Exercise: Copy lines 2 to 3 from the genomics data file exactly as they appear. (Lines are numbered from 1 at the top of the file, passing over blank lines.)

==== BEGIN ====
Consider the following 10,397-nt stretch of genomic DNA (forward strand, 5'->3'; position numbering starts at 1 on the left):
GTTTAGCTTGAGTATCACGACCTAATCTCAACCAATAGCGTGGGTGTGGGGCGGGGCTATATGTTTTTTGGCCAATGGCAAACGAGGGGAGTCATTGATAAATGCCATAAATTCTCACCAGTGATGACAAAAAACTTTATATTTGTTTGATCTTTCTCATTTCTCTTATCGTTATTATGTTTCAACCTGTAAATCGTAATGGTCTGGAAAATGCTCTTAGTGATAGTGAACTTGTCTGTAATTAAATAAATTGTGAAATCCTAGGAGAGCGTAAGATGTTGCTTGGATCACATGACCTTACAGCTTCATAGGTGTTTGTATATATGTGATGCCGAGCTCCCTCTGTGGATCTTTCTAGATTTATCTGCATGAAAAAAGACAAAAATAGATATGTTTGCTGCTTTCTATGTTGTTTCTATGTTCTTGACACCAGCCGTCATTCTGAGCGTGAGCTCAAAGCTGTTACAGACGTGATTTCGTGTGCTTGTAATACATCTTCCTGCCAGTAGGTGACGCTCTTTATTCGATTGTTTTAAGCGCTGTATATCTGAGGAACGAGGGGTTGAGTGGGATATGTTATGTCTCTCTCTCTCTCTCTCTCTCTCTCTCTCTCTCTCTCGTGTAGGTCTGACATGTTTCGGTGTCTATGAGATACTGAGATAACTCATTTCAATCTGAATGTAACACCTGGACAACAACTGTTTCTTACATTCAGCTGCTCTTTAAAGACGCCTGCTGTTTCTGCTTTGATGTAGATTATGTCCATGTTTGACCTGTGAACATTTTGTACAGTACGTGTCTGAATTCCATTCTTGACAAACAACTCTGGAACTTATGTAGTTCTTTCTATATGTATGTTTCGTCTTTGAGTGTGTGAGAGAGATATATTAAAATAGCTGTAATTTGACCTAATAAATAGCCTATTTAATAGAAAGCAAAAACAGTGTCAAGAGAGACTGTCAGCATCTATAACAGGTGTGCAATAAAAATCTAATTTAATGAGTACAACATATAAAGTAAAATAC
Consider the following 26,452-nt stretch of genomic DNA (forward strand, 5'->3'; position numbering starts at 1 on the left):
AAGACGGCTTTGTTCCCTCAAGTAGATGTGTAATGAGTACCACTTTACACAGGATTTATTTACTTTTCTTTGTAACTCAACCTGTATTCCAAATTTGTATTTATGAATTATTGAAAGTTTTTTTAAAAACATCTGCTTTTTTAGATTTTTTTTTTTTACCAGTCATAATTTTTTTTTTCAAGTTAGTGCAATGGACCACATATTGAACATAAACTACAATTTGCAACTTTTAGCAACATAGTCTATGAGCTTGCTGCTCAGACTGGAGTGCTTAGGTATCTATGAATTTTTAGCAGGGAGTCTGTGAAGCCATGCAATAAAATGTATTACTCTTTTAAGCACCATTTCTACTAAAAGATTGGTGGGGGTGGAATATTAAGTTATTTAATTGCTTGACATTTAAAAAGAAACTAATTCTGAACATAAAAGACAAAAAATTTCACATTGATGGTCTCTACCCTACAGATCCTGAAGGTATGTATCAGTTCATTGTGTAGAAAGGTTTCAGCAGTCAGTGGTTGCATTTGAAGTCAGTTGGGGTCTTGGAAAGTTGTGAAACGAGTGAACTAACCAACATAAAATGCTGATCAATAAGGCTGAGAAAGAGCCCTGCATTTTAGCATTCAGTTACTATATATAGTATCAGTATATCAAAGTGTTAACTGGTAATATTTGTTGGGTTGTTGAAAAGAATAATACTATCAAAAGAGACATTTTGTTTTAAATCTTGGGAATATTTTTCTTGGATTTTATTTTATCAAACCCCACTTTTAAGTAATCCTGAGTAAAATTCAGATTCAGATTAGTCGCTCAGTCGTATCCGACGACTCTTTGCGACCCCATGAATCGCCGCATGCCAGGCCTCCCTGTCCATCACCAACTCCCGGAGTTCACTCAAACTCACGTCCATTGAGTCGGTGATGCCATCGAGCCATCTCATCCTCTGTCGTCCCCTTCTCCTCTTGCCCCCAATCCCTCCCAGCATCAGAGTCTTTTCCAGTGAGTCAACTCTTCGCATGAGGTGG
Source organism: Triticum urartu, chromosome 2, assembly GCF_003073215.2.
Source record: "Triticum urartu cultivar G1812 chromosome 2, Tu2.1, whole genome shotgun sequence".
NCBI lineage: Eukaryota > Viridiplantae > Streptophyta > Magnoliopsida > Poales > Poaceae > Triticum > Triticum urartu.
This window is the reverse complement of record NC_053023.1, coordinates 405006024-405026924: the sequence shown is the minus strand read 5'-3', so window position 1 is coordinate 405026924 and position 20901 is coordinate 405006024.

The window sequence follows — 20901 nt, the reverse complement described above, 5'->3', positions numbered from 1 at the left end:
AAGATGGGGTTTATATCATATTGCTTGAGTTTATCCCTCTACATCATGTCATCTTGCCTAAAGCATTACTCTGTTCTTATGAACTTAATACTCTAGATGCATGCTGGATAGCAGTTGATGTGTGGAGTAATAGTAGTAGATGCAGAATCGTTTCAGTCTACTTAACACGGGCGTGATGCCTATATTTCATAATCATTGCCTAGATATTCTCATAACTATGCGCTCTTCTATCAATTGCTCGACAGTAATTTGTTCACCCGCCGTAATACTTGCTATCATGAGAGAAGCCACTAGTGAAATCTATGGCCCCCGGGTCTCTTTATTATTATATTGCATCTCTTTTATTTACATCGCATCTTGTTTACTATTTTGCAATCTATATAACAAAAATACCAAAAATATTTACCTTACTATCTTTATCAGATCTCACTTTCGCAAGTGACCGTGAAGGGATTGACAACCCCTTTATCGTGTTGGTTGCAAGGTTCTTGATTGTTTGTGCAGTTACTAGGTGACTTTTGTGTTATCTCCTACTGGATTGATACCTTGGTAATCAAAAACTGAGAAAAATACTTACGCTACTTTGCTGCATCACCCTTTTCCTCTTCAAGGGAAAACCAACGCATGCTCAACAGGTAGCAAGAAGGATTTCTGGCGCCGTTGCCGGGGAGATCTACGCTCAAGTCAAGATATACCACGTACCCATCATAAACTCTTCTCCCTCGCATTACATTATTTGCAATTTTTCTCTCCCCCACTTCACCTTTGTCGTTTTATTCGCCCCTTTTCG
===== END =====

GTTTAGCTTGAGTATCACGACCTAATCTCAACCAATAGCGTGGGTGTGGGGCGGGGCTATATGTTTTTTGGCCAATGGCAAACGAGGGGAGTCATTGATAAATGCCATAAATTCTCACCAGTGATGACAAAAAACTTTATATTTGTTTGATCTTTCTCATTTCTCTTATCGTTATTATGTTTCAACCTGTAAATCGTAATGGTCTGGAAAATGCTCTTAGTGATAGTGAACTTGTCTGTAATTAAATAAATTGTGAAATCCTAGGAGAGCGTAAGATGTTGCTTGGATCACATGACCTTACAGCTTCATAGGTGTTTGTATATATGTGATGCCGAGCTCCCTCTGTGGATCTTTCTAGATTTATCTGCATGAAAAAAGACAAAAATAGATATGTTTGCTGCTTTCTATGTTGTTTCTATGTTCTTGACACCAGCCGTCATTCTGAGCGTGAGCTCAAAGCTGTTACAGACGTGATTTCGTGTGCTTGTAATACATCTTCCTGCCAGTAGGTGACGCTCTTTATTCGATTGTTTTAAGCGCTGTATATCTGAGGAACGAGGGGTTGAGTGGGATATGTTATGTCTCTCTCTCTCTCTCTCTCTCTCTCTCTCTCTCTCTCGTGTAGGTCTGACATGTTTCGGTGTCTATGAGATACTGAGATAACTCATTTCAATCTGAATGTAACACCTGGACAACAACTGTTTCTTACATTCAGCTGCTCTTTAAAGACGCCTGCTGTTTCTGCTTTGATGTAGATTATGTCCATGTTTGACCTGTGAACATTTTGTACAGTACGTGTCTGAATTCCATTCTTGACAAACAACTCTGGAACTTATGTAGTTCTTTCTATATGTATGTTTCGTCTTTGAGTGTGTGAGAGAGATATATTAAAATAGCTGTAATTTGACCTAATAAATAGCCTATTTAATAGAAAGCAAAAACAGTGTCAAGAGAGACTGTCAGCATCTATAACAGGTGTGCAATAAAAATCTAATTTAATGAGTACAACATATAAAGTAAAATAC
Consider the following 26,452-nt stretch of genomic DNA (forward strand, 5'->3'; position numbering starts at 1 on the left):